Susan Stamberg Nationally renowned broadcast journalist Susan Stamberg is a special correspondent for NPR.
Susan Stamberg 2010
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Susan Stamberg

"I like to accept the way people present themselves," photographer Inge Morath said in a 1987 NPR interview. "You never know what you get. It's fascinating ... that's why I like to do portraits." Morath, pictured above in Paris in 1964, is the subject of a new biography by Linda Gordon called Inge Morath: Magnum Legacy, published by Prestel and Magnum Foundation. Lefevre/AP hide caption

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Lefevre/AP

Biography Captures The Charisma And Confidence Of Photographer Inge Morath

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Mama Stamberg's cranberry relish recipe. Ariel Zambelich & Emily Bogle/NPR hide caption

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Ariel Zambelich & Emily Bogle/NPR

Cranberry Relish: The NPR Recipe That Divides Thanksgiving Tables

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Mark Bradford says he wanted his Spoiled Foot installation to make the viewer feel "as if the center of the room was no longer available." Joshua White/Courtesy Mark Bradford, Hauser & Wirth hide caption

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Joshua White/Courtesy Mark Bradford, Hauser & Wirth

Memory Fuels Art And Activism In Mark Bradford's 'Tomorrow Is Another Day'

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Corot's mother was a milliner and his father was a textile merchant — he paints many of his models in elaborate costumes. He made Jewish Woman of Algeria in 1870. Private Collection, Courtesy National Gallery of Art hide caption

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Private Collection, Courtesy National Gallery of Art

At The End Of His Career, This 19th Century Artist Painted As He Pleased

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Artist Sam Gilliam is known for his vibrant, draped fabrics such as Swing from 1969. Smithsonian American Art Museum hide caption

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Smithsonian American Art Museum

Hard At Work At 84, Artist Sam Gilliam Has 'Never Felt Better'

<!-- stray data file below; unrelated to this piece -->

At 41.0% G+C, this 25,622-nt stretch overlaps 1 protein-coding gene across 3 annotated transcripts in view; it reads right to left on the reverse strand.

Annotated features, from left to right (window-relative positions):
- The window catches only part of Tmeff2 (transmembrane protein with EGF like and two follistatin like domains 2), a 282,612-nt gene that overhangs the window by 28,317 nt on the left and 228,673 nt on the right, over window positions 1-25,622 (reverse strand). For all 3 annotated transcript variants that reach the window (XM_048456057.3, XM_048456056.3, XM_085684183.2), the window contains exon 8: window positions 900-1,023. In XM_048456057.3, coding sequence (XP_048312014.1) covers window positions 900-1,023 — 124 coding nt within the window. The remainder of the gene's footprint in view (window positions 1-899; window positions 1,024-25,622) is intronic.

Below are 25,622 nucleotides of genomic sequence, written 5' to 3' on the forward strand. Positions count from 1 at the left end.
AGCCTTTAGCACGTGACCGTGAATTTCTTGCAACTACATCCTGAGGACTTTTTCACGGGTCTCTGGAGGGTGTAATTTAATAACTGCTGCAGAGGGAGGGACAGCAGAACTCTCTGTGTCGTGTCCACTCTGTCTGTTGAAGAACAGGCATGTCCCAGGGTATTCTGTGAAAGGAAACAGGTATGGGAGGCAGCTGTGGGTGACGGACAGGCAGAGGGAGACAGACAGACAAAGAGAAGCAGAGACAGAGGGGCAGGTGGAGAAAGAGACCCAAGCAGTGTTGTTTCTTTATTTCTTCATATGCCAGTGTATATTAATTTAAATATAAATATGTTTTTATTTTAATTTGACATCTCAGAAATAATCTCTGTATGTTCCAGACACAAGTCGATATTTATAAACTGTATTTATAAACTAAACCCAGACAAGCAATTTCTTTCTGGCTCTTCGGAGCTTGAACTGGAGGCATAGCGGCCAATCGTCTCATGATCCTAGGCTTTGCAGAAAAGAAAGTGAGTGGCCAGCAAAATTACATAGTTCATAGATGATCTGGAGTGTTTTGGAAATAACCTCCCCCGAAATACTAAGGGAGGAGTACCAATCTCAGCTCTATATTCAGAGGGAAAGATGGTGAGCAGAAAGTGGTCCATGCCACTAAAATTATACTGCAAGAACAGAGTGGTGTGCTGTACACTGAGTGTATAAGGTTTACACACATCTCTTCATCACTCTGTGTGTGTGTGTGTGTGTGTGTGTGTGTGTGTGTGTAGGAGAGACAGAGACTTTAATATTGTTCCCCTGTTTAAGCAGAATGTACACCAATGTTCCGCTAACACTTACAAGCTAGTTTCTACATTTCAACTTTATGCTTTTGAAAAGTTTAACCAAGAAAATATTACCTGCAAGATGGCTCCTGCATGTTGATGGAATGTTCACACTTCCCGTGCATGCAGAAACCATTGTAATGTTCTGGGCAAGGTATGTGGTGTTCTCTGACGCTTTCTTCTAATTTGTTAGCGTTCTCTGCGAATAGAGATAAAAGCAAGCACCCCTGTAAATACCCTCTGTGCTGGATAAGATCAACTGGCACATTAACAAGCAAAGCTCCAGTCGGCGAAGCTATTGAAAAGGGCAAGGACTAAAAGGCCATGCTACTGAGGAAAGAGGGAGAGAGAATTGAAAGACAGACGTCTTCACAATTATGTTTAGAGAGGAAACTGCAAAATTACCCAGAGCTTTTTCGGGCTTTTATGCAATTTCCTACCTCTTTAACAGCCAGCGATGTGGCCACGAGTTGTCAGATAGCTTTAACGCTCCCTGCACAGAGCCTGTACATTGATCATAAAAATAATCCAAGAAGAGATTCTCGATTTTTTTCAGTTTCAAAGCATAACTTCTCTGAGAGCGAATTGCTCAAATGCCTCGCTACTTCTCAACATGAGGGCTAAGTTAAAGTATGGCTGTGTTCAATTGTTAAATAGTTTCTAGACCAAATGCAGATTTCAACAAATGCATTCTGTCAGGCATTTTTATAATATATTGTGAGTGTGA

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From March 4 to September 3, conservator Chris Stavroudis is part of the exhibition Jackson Pollock's Number 1, 1949: A Conservation Treatment at The Museum of Contemporary Art, Los Angeles. Brian Forrest/The Museum of Contemporary Art, Los Angeles hide caption

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Brian Forrest/The Museum of Contemporary Art, Los Angeles

A Jackson Pollock Painting Gets A Touch-Up — And The Public's Invited To Watch

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These pointed-toe laced pumps, circa 1964, are made of green suede and grosgrain ribbon. Glenn Castellano/New-York Historical Society hide caption

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Glenn Castellano/New-York Historical Society

Get Pumped: 100+ Fabulous Pairs Of Shoes Are On View In New York

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Alberto Giacometti didn't sculpt heroes on horseback; he depicted everyday humans — and animals — struggling to get through the day. Above, his 1951 bronze sculpture Dog (Le chien). Cathy Carver/Hirshhorn Museum and Sculpture Garden/Smithsonian hide caption

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Cathy Carver/Hirshhorn Museum and Sculpture Garden/Smithsonian

Giacometti's Sculptures Bare The Scars Of Our Daily Struggles

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Film director Jean Renoir grappled with his father's legacy. "I have spent my life trying to determine the extent of the influence of my father upon me," he wrote. Renoir is shown above filming his 1962 film, The Elusive Corporal. Agence France Presse/Getty Images hide caption

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Agence France Presse/Getty Images

Filmmaker Jean Renoir Inherited An Artist's Eye For Images

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Session Drummer Dave Tull On 'Texting And Driving'

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Mel Brooks' office is lined with awards — he's in the elite EGOT club, having won Emmy, Grammy, Oscar and Tony awards. Danny Hajek/NPR hide caption

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Danny Hajek/NPR

Mel Brooks Says It's His Job To 'Make Terrible Things Entertaining'

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As artist David Hockney recovered from a minor stroke, he decided to paint portraits of his friends. The result is "82 Portraits and 1 Still-life," an exhibit now on view at The Los Angeles County Museum of Art. Jean-Pierre Gonçalves de Lima/LACMA hide caption

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Jean-Pierre Gonçalves de Lima/LACMA

What's It Like To Pose For David Hockney? We Asked The People In His Portraits

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National guard troops patrol outside the Capitol in Washington, D.C. on April 5, 1968, one day after Rev. Martin Luther King Jr. was assassinated. AFP/Getty Images hide caption

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AFP/Getty Images

Spring 1968: Returning Home To A Smoke-Filled City And Nation In Crisis

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The Hungarian-born French photographer Brassaï (born Gyula Halasz) is one of three photographers currently being featured at MOCA in Los Angeles. Baron/Getty Images hide caption

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Baron/Getty Images

3 Photographers Who Captured The Undersides Of Life

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